Phil graduated from the University of Oxford in 2015 with a BA in Biological Sciences. Whilst at Oxford, Phil specialised in evolutionary biology, leading him to pursue a research project at the Royal Botanic Gardens at Kew, but further developed a particular focus on social evolution in a microbial setting. Following this, Phil is now studying for a PhD working with Prof Jason Wolf at the University of Bath exploring the sociogenomics of the slime mould Dictyostelium, which has been a model organism for studying microbial cooperation for almost twenty years.
Recently, a potential greenbeard gene has been identified as the determinant of differential cooperation between unicellular slime moulds as they aggregate to altruistically form multicellular fruiting bodies. This gene forms much of the focus on Phil’s research interests in understanding: i) the mechanistic basis for cooperation using transcriptomics, ii) how polymorphism is generated and maintained at greenbeard loci using game theory and iii) optimisation under informational constraints using mathematical modelling.
Jennifer graduated from the University of Bath in 2016 with a Masters in Mathematics. During her degree Jennifer specialized in mathematical modelling and mathematical biology. In her final year project she derived partial differential equations to describe migration persistence in cells and used mathematical and computational modelling to model melanoblast (a pigment producing cell) migration during mouse embryogenesis under supervision by Dr Kit Yates.
Jennifer is currently doing her PhD at the University of Bath under the supervision of Prof Robert Kelsh and Dr Kit Yates in the field of Mathematical Biology. Jennifer is interested in understanding the stripe pattern formation in zebrafish using a combination of mathematical modelling and biological experimentation.
Lyndsay graduated from The University of Glasgow in 2017 with an MSci in Microbiology. During her degree she spent a year working at the CEFAS laboratory in Weymouth, studying the immune response of rainbow trout to puffy skin disease. This sparked her interest in aquaculture research and she went on to apply for a PhD in that field.
Lyndsay will be undertaking a PhD at the University of Bath supervised by Prof Ed Feil in collaboration with Dr David Verner-Jeffreys at CEFAS. The project will use genomic approaches to characterise the microflora of lumpfish, which are used as a control strategy for sea lice infections in salmon. This aim of this project is to lead to more successful rearing of lumpfish in hatcheries and to improve lumpfish health.
Jenny graduated from Cardiff University in 2014 with a BSc in Biology. She went on to graduate from Imperial College London in 2015 with an MSc in Taxonomy and Biodiversity, where she studied phylogenetic techniques at the Natural History museum, with a project looking at dating a phylogeny of scolopendromorph centipedes using fossils. It was during her masters that she gained an interest in the combination of morphological and molecular data in phylogenetics.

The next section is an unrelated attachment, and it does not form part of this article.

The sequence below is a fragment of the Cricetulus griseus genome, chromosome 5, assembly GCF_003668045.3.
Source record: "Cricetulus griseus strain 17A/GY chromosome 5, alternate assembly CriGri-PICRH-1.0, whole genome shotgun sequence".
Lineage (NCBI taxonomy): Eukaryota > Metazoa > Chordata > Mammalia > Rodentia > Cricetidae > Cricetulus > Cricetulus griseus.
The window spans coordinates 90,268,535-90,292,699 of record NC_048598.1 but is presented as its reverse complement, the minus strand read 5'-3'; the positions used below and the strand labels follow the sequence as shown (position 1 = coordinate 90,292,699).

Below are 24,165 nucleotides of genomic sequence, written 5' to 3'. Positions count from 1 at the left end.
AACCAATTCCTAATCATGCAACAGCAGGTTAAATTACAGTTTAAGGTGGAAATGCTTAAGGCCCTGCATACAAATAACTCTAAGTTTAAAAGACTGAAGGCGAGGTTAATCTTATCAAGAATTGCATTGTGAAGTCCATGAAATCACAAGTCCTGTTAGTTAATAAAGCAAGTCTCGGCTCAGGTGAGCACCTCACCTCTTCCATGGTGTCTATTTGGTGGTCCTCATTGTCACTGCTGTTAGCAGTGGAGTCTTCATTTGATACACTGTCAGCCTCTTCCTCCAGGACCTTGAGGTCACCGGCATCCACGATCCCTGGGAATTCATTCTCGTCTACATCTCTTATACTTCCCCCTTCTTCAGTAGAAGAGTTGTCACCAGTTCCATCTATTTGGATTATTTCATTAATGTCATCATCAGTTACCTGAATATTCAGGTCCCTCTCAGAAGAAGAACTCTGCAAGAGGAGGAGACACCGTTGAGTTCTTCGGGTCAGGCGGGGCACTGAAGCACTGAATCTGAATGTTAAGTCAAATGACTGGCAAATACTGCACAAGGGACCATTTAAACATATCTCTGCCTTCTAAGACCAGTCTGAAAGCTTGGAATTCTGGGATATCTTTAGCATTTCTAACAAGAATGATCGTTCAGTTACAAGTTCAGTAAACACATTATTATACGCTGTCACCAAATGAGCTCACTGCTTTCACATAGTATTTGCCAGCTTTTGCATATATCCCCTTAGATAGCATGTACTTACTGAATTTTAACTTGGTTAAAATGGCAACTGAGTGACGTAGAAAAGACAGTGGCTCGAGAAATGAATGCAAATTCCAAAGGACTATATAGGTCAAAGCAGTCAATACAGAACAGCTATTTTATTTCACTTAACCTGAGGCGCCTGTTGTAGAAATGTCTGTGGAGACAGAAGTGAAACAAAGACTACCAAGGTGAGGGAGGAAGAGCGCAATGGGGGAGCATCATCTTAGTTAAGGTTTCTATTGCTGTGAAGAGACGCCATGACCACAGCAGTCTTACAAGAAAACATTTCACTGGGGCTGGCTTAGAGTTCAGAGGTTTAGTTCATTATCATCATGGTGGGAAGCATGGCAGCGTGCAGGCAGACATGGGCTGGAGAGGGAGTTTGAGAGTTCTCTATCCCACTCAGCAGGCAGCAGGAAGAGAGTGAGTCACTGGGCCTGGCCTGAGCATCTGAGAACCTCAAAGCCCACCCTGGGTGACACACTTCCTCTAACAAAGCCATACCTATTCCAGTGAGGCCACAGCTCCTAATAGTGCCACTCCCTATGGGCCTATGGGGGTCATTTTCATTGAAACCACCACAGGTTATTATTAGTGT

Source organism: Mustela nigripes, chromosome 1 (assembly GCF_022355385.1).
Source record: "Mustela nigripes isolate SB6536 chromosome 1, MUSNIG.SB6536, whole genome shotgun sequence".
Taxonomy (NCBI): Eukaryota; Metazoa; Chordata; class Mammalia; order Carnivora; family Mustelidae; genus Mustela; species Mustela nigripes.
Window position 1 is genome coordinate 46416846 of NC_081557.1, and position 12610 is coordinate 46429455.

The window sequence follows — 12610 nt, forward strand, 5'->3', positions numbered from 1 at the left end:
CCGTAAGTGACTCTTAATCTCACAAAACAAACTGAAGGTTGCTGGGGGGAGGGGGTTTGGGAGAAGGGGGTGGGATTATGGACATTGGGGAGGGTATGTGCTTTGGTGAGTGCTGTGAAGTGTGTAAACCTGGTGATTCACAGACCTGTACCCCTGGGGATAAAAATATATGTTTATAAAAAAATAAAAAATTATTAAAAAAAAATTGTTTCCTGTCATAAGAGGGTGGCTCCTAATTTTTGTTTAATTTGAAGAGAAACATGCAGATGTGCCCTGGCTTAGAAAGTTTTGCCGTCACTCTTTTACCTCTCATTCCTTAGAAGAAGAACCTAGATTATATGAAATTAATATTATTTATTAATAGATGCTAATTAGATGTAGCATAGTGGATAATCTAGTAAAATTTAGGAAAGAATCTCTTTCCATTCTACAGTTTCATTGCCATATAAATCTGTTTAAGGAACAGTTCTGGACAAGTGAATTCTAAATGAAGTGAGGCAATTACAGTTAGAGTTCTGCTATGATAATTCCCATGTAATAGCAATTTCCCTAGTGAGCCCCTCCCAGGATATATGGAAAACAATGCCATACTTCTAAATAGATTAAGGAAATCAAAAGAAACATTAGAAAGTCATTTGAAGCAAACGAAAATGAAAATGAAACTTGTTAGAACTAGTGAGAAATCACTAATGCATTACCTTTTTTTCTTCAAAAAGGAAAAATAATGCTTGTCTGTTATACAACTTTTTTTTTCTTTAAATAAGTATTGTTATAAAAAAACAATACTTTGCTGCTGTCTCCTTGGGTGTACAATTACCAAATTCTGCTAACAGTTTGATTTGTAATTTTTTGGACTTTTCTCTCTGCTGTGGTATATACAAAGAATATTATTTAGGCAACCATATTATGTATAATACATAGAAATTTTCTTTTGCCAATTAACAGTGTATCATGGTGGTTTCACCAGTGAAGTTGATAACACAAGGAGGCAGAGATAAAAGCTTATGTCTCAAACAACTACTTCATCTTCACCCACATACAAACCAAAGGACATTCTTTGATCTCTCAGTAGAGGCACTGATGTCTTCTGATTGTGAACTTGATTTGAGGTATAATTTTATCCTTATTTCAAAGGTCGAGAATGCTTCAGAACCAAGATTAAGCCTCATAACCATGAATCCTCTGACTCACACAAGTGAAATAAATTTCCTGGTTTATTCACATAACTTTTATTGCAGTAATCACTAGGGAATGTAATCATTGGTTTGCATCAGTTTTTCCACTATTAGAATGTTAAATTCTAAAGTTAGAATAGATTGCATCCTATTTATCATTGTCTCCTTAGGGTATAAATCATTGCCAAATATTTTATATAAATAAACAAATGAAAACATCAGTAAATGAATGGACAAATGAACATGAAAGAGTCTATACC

Jenny is currently doing her PhD at the University of Bath under the supervision of Dr Matthew Wills; a key aim of her research will be to look at Bayesian phylogenetic analysis of morphological data and the best way these methods can be assessed empirically.
Benedict graduated from The University of Kent in 2018 with a BSc in Biochemistry. In 2017, he undertook a summer lab placement investigating tripartite interactions coupling actin and microtubules at the cell cortex. Following this research in 2018, he explored mechanisms of resistance to cisplatin in ovarian cancer as his final year project. These opportunities stimulated his interest in biochemistry driving him to acquire a PhD in Biochemistry.
Benedict’s PhD project entitled ‘Peptides as inhibitors of tau aggregation: protecting the ageing brain’ will be based principally in Bath under the supervision of Dr Jody Mason and Dr Robert Williams. Utilising bacterial and mammalian systems, a library of peptides will be tested for their ability to perturb the therapeutically pertinent aggregation of tau. Additionally, his research will involve in silico molecular docking simulations with Dr Richard Sessions in Bristol.
Sarah graduated from The University of York in 2018 with an MChem in Biological and Medicinal Chemistry. She undertook her final year research project whilst working at Eli Lilly, studying and setting up a new NMR technique primarily employing the use of residual dipolar couplings. Sarah also had the opportunity to study in York Structural Biology Labs in 2016, working towards the fragment based drug discovery of the Zika NS3 helicase. These two placements inspired her to pursue a PhD in Biochemistry.
Sarah will be based principally at Bath University studying under the supervision of Dr Christopher Pudney and Dr Ross Anderson, her PhD entitled ‘Developing a better-than-nature enzyme platform for biocatalysis applications’.
In 2018, Ben graduated from The University of Exeter with a degree in Natural Sciences, having specialised in mathematics and physics. Having finished his degree, he spent the summer working within the research group of Professor Andrew Hattersley in the University of Exeter Medical School. His work involved using statistical methods to investigate the likelihood that patients would develop type 2 diabetes based on baseline clinical features.
His interest in the applications of data science and machine learning to scientific problems lead him to undertake a PhD at the University of Bath. His PhD, supervised by Dr Christopher Pudney, seeks to develop artificially intelligent software capable of identifying microbes using data from emission spectra.